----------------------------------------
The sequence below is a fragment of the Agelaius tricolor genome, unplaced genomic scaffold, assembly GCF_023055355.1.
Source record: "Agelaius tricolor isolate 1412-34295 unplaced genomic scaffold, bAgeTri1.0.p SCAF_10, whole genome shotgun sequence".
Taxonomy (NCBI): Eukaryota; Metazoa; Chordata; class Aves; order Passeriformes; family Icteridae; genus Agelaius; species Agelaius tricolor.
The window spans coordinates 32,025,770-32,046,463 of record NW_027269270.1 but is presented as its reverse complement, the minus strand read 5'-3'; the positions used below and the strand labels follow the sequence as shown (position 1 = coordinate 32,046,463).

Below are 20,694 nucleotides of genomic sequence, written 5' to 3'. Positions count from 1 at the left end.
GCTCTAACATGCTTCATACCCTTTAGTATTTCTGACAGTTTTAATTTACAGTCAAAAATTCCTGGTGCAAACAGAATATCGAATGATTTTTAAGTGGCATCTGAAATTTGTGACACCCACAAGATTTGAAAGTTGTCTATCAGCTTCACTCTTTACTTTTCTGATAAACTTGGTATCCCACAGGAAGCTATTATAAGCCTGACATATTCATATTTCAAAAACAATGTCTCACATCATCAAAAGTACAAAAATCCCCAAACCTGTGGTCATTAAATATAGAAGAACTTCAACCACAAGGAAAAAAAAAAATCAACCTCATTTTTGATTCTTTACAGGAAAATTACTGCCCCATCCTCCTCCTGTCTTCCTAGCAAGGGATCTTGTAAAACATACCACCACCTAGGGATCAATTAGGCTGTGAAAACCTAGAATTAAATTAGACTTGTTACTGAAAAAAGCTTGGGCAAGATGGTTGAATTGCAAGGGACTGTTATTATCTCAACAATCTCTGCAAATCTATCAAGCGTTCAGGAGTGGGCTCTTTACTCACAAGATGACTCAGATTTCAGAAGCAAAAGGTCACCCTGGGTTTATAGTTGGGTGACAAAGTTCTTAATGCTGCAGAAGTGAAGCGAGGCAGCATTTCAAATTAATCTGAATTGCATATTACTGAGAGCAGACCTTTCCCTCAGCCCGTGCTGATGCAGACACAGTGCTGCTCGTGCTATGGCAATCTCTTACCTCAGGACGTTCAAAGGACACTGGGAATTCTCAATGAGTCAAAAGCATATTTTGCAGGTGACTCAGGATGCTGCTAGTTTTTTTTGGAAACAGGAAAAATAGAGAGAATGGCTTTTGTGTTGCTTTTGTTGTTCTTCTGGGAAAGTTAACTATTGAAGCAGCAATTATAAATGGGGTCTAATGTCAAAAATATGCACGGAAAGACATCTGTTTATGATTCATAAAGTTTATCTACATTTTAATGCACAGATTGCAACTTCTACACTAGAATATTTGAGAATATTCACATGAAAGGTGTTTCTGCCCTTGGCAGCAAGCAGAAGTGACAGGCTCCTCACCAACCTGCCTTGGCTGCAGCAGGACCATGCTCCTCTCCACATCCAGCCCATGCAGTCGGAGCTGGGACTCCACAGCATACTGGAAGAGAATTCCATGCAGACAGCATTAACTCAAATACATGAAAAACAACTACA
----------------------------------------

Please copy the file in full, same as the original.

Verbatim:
The sequence below is a fragment of the Agelaius tricolor genome, unplaced genomic scaffold, assembly GCF_023055355.1.
Source record: "Agelaius tricolor isolate 1412-34295 unplaced genomic scaffold, bAgeTri1.0.p SCAF_10, whole genome shotgun sequence".
Taxonomy (NCBI): Eukaryota; Metazoa; Chordata; class Aves; order Passeriformes; family Icteridae; genus Agelaius; species Agelaius tricolor.
The window spans coordinates 32,025,770-32,046,463 of record NW_027269270.1 but is presented as its reverse complement, the minus strand read 5'-3'; the positions used below and the strand labels follow the sequence as shown (position 1 = coordinate 32,046,463).

Below are 20,694 nucleotides of genomic sequence, written 5' to 3'. Positions count from 1 at the left end.
GCTCTAACATGCTTCATACCCTTTAGTATTTCTGACAGTTTTAATTTACAGTCAAAAATTCCTGGTGCAAACAGAATATCGAATGATTTTTAAGTGGCATCTGAAATTTGTGACACCCACAAGATTTGAAAGTTGTCTATCAGCTTCACTCTTTACTTTTCTGATAAACTTGGTATCCCACAGGAAGCTATTATAAGCCTGACATATTCATATTTCAAAAACAATGTCTCACATCATCAAAAGTACAAAAATCCCCAAACCTGTGGTCATTAAATATAGAAGAACTTCAACCACAAGGAAAAAAAAAAATCAACCTCATTTTTGATTCTTTACAGGAAAATTACTGCCCCATCCTCCTCCTGTCTTCCTAGCAAGGGATCTTGTAAAACATACCACCACCTAGGGATCAATTAGGCTGTGAAAACCTAGAATTAAATTAGACTTGTTACTGAAAAAAGCTTGGGCAAGATGGTTGAATTGCAAGGGACTGTTATTATCTCAACAATCTCTGCAAATCTATCAAGCGTTCAGGAGTGGGCTCTTTACTCACAAGATGACTCAGATTTCAGAAGCAAAAGGTCACCCTGGGTTTATAGTTGGGTGACAAAGTTCTTAATGCTGCAGAAGTGAAGCGAGGCAGCATTTCAAATTAATCTGAATTGCATATTACTGAGAGCAGACCTTTCCCTCAGCCCGTGCTGATGCAGACACAGTGCTGCTCGTGCTATGGCAATCTCTTACCTCAGGACGTTCAAAGGACACTGGGAATTCTCAATGAGTCAAAAGCATATTTTGCAGGTGACTCAGGATGCTGCTAGTTTTTTTTGGAAACAGGAAAAATAGAGAGAATGGCTTTTGTGTTGCTTTTGTTGTTCTTCTGGGAAAGTTAACTATTGAAGCAGCAATTATAAATGGGGTCTAATGTCAAAAATATGCACGGAAAGACATCTGTTTATGATTCATAAAGTTTATCTACATTTTAATGCACAGATTGCAACTTCTACACTAGAATATTTGAGAATATTCACATGAAAGGTGTTTCTGCCCTTGGCAGCAAGCAGAAGTGACAGGCTCCTCACCAACCTGCCTTGGCTGCAGCAGGACCATGCTCCTCTCCACATCCAGCCCATGCAGTCGGAGCTGGGACTCCACAGCATACTGGAAGAGAATTCCATGCAGACAGCATTAACTCAAATACATGAAAAACAACTACA